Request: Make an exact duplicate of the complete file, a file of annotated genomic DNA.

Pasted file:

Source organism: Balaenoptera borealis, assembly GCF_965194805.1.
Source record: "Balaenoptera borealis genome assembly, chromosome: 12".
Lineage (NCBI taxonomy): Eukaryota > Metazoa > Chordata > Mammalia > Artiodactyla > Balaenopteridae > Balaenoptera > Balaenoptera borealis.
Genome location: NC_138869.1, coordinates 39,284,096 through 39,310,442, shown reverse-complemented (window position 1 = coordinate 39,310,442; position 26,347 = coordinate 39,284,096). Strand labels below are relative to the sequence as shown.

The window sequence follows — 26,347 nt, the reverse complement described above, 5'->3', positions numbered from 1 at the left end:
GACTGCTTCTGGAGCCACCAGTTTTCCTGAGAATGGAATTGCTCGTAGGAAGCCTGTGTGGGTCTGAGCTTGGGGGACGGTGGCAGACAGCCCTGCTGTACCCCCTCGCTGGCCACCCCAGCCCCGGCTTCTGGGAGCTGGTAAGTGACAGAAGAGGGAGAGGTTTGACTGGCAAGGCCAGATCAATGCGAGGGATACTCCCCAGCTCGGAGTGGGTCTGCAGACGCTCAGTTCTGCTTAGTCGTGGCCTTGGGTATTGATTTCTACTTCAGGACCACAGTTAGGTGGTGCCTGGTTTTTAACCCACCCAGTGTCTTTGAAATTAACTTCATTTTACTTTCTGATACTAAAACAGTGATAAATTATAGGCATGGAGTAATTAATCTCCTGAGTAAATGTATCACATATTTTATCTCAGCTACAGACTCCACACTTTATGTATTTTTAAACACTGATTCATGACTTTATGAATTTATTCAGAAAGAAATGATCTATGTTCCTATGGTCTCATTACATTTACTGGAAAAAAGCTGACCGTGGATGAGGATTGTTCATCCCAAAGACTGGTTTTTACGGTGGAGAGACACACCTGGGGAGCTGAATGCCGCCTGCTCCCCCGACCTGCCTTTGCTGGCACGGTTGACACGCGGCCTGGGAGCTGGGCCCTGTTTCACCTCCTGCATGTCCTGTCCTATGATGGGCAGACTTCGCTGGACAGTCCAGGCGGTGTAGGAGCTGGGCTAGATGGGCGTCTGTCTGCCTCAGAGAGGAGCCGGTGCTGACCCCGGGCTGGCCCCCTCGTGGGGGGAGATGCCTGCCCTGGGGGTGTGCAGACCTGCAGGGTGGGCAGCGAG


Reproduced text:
Source organism: Balaenoptera borealis, assembly GCF_965194805.1.
Source record: "Balaenoptera borealis genome assembly, chromosome: 12".
Lineage (NCBI taxonomy): Eukaryota > Metazoa > Chordata > Mammalia > Artiodactyla > Balaenopteridae > Balaenoptera > Balaenoptera borealis.
Genome location: NC_138869.1, coordinates 39,284,096 through 39,310,442, shown reverse-complemented (window position 1 = coordinate 39,310,442; position 26,347 = coordinate 39,284,096). Strand labels below are relative to the sequence as shown.

The window sequence follows — 26,347 nt, the reverse complement described above, 5'->3', positions numbered from 1 at the left end:
GACTGCTTCTGGAGCCACCAGTTTTCCTGAGAATGGAATTGCTCGTAGGAAGCCTGTGTGGGTCTGAGCTTGGGGGACGGTGGCAGACAGCCCTGCTGTACCCCCTCGCTGGCCACCCCAGCCCCGGCTTCTGGGAGCTGGTAAGTGACAGAAGAGGGAGAGGTTTGACTGGCAAGGCCAGATCAATGCGAGGGATACTCCCCAGCTCGGAGTGGGTCTGCAGACGCTCAGTTCTGCTTAGTCGTGGCCTTGGGTATTGATTTCTACTTCAGGACCACAGTTAGGTGGTGCCTGGTTTTTAACCCACCCAGTGTCTTTGAAATTAACTTCATTTTACTTTCTGATACTAAAACAGTGATAAATTATAGGCATGGAGTAATTAATCTCCTGAGTAAATGTATCACATATTTTATCTCAGCTACAGACTCCACACTTTATGTATTTTTAAACACTGATTCATGACTTTATGAATTTATTCAGAAAGAAATGATCTATGTTCCTATGGTCTCATTACATTTACTGGAAAAAAGCTGACCGTGGATGAGGATTGTTCATCCCAAAGACTGGTTTTTACGGTGGAGAGACACACCTGGGGAGCTGAATGCCGCCTGCTCCCCCGACCTGCCTTTGCTGGCACGGTTGACACGCGGCCTGGGAGCTGGGCCCTGTTTCACCTCCTGCATGTCCTGTCCTATGATGGGCAGACTTCGCTGGACAGTCCAGGCGGTGTAGGAGCTGGGCTAGATGGGCGTCTGTCTGCCTCAGAGAGGAGCCGGTGCTGACCCCGGGCTGGCCCCCTCGTGGGGGGAGATGCCTGCCCTGGGGGTGTGCAGACCTGCAGGGTGGGCAGCGAG